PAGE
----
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Deacon Papini feels the joy of campus ministry in Conway

For 20 years, deacon has been inviting college students to deepen their faith

Published: February 3, 2020      
Dwain Hebda
Deacon Richard Papini welcomes students Cameron Heslip (left), Malachi Morse and Johnny Ramirez to Bible study. Papini has headed Catholic Campus Ministry at the University of Central Arkansas for 20 years.

CONWAY — Deacon Richard Papini remembers how naïve he was as he reported for the first event of his first semester in charge of the Catholic Campus Ministry in Conway.

“I thought they’d just be lined up waiting to get in,” he said, followed by a knowing shake of the head.

In reality, only a couple of students showed up, separately, that first evening. But one of them planted a ministerial seed in him that would grow and flower for the next two decades.

“A young woman walked in, she’s a sophomore. She came in there and started sharing with me just how bad her freshman year was on the UCA campus, because she was getting beat up by people, getting told she was going to hell because she was Catholic,” he said.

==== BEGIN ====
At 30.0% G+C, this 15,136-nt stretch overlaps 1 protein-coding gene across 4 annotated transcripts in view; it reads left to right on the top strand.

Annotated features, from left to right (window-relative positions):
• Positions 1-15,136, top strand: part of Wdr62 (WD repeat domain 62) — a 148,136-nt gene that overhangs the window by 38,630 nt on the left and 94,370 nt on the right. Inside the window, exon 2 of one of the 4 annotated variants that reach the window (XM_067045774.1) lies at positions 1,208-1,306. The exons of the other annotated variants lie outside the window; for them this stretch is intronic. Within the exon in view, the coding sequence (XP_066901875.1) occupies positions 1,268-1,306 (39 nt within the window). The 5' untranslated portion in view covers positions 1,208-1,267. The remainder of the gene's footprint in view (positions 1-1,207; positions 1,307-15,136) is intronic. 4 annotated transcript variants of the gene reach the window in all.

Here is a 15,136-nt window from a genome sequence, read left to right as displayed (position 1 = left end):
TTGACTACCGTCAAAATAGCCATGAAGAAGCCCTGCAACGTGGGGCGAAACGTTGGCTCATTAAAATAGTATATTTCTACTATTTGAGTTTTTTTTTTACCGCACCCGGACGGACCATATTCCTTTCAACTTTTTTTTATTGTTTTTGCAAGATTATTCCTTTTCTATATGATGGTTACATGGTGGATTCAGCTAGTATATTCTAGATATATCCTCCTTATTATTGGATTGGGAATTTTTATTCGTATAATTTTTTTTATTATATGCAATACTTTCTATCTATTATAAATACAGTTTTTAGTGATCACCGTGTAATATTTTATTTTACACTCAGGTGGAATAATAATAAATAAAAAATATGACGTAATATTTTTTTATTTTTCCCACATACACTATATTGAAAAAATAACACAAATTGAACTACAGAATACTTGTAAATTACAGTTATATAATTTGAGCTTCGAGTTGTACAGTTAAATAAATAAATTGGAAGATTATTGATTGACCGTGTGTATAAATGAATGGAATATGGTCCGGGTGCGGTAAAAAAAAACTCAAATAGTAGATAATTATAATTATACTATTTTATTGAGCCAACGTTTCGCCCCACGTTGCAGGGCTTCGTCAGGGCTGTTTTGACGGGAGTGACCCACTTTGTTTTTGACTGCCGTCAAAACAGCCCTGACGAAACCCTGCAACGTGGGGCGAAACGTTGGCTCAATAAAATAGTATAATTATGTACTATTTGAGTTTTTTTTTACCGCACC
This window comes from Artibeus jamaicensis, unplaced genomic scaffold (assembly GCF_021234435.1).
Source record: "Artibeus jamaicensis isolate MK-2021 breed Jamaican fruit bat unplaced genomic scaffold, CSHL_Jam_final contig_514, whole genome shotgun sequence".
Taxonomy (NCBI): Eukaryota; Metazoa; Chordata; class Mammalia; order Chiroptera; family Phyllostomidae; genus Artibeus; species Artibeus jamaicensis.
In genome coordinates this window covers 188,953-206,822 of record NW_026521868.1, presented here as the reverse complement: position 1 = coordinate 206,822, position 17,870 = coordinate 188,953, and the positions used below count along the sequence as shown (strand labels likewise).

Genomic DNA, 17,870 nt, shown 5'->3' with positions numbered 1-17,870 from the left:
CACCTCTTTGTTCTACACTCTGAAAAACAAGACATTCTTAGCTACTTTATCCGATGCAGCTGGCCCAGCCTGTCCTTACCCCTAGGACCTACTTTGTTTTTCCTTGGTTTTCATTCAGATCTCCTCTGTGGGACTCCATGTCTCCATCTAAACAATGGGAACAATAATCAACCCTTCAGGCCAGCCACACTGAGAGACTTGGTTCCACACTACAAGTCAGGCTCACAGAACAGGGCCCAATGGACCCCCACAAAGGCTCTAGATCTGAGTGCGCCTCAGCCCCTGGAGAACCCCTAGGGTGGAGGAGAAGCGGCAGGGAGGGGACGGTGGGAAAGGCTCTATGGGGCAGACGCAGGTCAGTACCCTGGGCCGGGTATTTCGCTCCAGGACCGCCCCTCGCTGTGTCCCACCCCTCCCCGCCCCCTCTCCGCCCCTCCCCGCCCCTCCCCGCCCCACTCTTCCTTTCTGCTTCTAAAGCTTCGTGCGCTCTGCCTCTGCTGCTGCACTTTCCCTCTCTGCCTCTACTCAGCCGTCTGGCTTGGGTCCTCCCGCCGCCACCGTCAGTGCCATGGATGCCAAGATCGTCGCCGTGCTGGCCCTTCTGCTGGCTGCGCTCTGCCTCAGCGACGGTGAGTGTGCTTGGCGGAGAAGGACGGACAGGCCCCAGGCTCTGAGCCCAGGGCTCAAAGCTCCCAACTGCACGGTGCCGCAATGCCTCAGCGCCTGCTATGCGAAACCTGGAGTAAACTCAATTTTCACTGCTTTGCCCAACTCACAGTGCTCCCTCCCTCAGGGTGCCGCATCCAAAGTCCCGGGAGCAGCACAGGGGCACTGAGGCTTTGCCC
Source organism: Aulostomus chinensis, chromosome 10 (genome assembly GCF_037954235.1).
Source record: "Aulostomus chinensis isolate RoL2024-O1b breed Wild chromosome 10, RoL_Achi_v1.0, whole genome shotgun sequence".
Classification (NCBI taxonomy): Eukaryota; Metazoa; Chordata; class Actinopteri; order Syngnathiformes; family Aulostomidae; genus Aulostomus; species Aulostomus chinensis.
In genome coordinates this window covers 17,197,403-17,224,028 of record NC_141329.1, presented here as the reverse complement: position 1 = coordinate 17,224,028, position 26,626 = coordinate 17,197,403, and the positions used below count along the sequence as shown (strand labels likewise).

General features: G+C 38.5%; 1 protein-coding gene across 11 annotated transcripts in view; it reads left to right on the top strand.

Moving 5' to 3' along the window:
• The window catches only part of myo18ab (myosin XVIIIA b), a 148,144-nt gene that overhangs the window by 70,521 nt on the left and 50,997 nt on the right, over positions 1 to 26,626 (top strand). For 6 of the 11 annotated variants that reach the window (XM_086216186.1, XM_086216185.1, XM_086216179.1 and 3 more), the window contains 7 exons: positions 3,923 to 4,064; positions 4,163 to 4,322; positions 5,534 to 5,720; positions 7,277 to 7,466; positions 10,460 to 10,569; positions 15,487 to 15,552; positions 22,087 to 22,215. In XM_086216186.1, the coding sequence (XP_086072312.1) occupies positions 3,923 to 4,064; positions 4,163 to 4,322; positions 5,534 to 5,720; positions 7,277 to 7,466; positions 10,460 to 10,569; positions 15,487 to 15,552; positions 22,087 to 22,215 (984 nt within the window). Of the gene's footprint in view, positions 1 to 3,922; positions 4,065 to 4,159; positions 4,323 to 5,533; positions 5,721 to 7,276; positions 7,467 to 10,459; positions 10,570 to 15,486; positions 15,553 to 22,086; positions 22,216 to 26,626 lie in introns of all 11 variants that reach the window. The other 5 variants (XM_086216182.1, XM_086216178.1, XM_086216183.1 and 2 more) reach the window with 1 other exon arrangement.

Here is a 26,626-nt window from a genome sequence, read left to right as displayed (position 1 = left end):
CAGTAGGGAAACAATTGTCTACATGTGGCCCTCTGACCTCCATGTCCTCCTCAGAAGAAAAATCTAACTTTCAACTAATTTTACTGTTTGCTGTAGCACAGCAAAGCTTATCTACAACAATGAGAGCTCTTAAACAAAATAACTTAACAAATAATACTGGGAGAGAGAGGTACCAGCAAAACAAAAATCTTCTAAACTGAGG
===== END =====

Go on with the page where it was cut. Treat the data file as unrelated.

“You see them taking hold of their faith and really utilizing their talents and pouring themselves into it. That’s what keeps me coming back.” Deacon Richard Papini

“And she told me, ‘I prayed all summer that God would send somebody to this ministry.’ And I said, ‘Well, here I am. He sent somebody.’”

“Just to hear that story was really a confirmation for me that God answers prayers, number one, and that there was a need here that God pulled me out for.”

The organization looks a lot different than it did 20 years ago. Catholic Campus Ministry moved into a new house in August, a leased space that offers more office and meeting rooms, including a large main area where CCM celebrates Mass. The numbers have changed too, to about 100 college kids a year who take part in various scheduled activities including a praise and worship night, Bible study and fellowship gatherings. Papini is in the center of it all and, students say, better than ever.

“He’s a person you can talk to and he puts you at ease. If there’s anything you need, he’s willing to stop what he’s doing to help you with it,” said Malachi Morse, 20, a sophomore from Los Angeles. “My first year of college was challenging; I battled a little bit of depression. Going to CCM helped me through that and helped me connect closer to God.”

“When you come into college it’s so easy to get lost in the shuffle,” said Cameron Heslip, 18, a freshman from Maumelle. “He makes you feel like you are his favorite in the entire group. You walk up and you feel like you’re the only person he’s paying attention to, but he does it to everybody, so everybody is just so full of joy when they see him. Which is a really cool thing, because a lot of times students don’t get that, being lost in how many students there are. It doesn’t matter how many people walk through his door, he wants to know every single person individually.”